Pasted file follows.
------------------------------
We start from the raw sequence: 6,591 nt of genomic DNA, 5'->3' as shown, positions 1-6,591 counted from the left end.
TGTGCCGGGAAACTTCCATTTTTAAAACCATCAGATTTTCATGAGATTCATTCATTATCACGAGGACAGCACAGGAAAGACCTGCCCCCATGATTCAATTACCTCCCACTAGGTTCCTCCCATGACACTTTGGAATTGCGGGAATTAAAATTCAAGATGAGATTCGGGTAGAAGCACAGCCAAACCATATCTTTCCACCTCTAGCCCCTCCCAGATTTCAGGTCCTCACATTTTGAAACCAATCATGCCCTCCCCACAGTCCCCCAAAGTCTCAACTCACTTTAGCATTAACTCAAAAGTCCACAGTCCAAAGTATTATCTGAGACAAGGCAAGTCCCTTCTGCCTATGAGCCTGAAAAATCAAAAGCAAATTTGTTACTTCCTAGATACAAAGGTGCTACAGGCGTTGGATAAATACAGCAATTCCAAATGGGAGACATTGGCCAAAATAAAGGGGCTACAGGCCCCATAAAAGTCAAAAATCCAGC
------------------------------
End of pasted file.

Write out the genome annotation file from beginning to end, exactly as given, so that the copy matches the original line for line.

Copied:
We start from the raw sequence: 6,591 nt of genomic DNA, 5'->3' as shown, positions 1-6,591 counted from the left end.
TGTGCCGGGAAACTTCCATTTTTAAAACCATCAGATTTTCATGAGATTCATTCATTATCACGAGGACAGCACAGGAAAGACCTGCCCCCATGATTCAATTACCTCCCACTAGGTTCCTCCCATGACACTTTGGAATTGCGGGAATTAAAATTCAAGATGAGATTCGGGTAGAAGCACAGCCAAACCATATCTTTCCACCTCTAGCCCCTCCCAGATTTCAGGTCCTCACATTTTGAAACCAATCATGCCCTCCCCACAGTCCCCCAAAGTCTCAACTCACTTTAGCATTAACTCAAAAGTCCACAGTCCAAAGTATTATCTGAGACAAGGCAAGTCCCTTCTGCCTATGAGCCTGAAAAATCAAAAGCAAATTTGTTACTTCCTAGATACAAAGGTGCTACAGGCGTTGGATAAATACAGCAATTCCAAATGGGAGACATTGGCCAAAATAAAGGGGCTACAGGCCCCATAAAAGTCAAAAATCCAGC